13. White (2006), Silins (2007, 115), Neta (2010, 692), and Cohen (2010).

  14. Feldman and Conee (1985, 17–19), Smithies (2011, 278–279), and Christensen (2004, 161–162).

  15. Turri (2010a, 324–325), emphasis mine.

  16. Turri’s (2010a, 324) remarks imply that being a mature member of one’s biological species is the kind relevant for determining whether one has propositional justification. In this way, clause (B) is stated a bit too generally. The counterexamples I give to (PJ*) will not depend on this generality.

  17. Clause (A) is not redundant given (C). One might be in abnormal circumstances and have (possibly abnormal) means to arrive at doxastically justified beliefs. Insofar as one would like to retain the possibility of having propositional justification in such a case, clause (A) should be kept.

  18. We may imagine that quasi-humans’ inability to believe the proposition at issue is a result of evolutionary pressures: not believing the target claim has resulted in behaviors that conduce towards survival in their particular environment. We may also assume that such belief-inhibition occurs quite rarely, there being only very few propositions which quasi-humans are psychologically unable to believe.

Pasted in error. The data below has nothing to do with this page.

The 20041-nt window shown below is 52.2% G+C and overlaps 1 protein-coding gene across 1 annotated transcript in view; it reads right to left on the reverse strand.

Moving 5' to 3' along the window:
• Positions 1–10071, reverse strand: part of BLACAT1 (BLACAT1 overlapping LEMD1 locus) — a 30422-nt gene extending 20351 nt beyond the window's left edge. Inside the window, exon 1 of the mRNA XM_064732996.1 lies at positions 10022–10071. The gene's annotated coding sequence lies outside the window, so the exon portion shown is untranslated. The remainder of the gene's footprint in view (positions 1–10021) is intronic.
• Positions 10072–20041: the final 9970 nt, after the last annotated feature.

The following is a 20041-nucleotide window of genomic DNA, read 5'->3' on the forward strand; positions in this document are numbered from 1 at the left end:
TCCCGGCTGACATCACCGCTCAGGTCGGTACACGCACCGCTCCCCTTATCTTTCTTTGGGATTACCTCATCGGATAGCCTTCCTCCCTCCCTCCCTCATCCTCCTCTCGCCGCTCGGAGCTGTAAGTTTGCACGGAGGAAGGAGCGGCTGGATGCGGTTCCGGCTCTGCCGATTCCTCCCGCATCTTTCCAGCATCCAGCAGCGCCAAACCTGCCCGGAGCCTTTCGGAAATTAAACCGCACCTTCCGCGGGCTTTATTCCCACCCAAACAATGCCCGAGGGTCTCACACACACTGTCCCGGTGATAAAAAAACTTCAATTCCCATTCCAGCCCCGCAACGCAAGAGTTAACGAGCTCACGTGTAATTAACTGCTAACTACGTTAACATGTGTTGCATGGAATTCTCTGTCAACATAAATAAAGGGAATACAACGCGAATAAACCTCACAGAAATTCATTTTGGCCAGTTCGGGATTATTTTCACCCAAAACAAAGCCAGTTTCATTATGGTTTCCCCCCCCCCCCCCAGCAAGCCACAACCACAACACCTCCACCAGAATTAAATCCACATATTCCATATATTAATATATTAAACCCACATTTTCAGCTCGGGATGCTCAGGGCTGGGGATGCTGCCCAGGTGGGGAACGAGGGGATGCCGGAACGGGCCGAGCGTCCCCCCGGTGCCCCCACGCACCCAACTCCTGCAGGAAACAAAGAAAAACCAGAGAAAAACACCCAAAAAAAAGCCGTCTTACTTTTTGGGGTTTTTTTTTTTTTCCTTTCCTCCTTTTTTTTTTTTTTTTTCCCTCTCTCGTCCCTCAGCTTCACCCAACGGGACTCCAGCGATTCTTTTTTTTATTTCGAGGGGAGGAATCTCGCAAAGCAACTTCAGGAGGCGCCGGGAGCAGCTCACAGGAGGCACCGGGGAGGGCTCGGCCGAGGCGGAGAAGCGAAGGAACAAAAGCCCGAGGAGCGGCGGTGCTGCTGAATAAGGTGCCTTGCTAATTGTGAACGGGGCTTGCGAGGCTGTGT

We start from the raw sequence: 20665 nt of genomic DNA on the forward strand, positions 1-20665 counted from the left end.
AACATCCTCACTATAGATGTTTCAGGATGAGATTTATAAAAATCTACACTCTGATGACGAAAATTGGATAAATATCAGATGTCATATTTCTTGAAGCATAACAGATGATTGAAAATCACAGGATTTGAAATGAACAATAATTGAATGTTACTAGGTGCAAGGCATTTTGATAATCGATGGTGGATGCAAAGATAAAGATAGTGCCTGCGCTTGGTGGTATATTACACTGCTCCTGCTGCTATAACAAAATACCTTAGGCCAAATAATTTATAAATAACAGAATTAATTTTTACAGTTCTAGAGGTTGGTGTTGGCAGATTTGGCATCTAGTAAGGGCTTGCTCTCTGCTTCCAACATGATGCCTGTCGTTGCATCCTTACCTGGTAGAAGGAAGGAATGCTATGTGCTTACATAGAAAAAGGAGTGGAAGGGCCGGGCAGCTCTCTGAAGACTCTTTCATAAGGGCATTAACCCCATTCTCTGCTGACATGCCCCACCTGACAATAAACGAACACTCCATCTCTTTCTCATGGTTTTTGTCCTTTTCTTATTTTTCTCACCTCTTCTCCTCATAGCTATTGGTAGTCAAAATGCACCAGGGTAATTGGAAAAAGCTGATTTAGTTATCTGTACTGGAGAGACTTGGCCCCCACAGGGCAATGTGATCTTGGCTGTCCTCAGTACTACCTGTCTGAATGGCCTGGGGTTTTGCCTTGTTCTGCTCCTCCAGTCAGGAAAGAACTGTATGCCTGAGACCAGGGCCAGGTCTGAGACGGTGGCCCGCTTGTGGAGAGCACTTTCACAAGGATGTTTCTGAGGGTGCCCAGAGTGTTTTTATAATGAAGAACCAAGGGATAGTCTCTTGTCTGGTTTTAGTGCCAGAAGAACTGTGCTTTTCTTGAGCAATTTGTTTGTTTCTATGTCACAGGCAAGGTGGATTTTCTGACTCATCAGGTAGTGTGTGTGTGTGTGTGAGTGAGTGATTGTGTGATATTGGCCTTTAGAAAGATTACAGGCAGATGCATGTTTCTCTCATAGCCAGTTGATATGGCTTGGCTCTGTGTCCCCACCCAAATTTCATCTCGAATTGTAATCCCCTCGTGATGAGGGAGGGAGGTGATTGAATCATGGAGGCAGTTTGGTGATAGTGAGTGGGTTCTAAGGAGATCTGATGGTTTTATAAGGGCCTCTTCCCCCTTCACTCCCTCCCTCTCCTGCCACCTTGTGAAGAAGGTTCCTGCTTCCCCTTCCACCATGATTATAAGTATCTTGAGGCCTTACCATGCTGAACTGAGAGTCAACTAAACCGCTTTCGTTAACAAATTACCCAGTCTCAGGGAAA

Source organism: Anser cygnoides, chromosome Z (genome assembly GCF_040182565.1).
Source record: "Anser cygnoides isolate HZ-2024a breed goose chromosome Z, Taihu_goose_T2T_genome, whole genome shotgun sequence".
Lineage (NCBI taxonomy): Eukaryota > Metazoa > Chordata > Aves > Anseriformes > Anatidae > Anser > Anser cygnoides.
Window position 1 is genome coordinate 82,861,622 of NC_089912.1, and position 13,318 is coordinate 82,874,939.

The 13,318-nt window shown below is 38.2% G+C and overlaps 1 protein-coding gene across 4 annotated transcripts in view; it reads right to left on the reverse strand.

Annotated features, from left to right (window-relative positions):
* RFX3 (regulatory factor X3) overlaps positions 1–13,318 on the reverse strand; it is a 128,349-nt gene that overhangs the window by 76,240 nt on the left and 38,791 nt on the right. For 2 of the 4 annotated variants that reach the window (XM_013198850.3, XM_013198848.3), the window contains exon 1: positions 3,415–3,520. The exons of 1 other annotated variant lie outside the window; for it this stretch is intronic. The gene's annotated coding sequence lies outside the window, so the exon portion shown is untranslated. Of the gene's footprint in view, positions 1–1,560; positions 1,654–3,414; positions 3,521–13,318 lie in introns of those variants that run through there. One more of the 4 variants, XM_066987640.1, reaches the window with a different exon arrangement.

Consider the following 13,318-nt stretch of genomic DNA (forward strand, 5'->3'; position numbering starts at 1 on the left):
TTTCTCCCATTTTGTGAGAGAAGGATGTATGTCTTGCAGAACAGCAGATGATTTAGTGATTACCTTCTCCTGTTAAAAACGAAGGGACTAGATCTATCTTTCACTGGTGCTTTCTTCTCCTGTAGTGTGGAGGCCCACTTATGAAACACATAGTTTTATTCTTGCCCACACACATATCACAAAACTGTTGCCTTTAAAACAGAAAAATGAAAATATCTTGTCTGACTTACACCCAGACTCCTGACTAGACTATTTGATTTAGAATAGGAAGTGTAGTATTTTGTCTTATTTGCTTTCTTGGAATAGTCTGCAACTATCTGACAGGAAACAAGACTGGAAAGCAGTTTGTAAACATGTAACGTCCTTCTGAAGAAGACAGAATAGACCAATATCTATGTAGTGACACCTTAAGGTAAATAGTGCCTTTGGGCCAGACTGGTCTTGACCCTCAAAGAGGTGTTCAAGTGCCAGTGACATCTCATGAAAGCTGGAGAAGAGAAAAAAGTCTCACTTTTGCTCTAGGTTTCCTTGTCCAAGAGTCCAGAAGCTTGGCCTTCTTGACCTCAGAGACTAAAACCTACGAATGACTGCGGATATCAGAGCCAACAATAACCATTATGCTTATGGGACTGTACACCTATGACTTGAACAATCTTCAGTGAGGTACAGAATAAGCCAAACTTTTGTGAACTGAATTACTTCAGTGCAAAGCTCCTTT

19. ...after acquiring excellent evidence for Mansour’s guilt but prior to believing that Mansour is guilty.

  20. I assume that if one knows that P would be false if they were to believe it (and would retain that knowledge upon believing P), one would not have a doxastically justified belief in P.

  21. Turri (2010a, 321) considers a similar kind of case but his objection is that it involves a sentence that ignores tense and thus trades on an ambiguity. (Q) doesn’t have this defect.

  22. Turri’s case is of one who has propositional justification for thinking eliminativism about propositional attitudes is true, and thus has propositional justification for the following Moorean conjunction: beliefs do not exist, but I don’t believe it.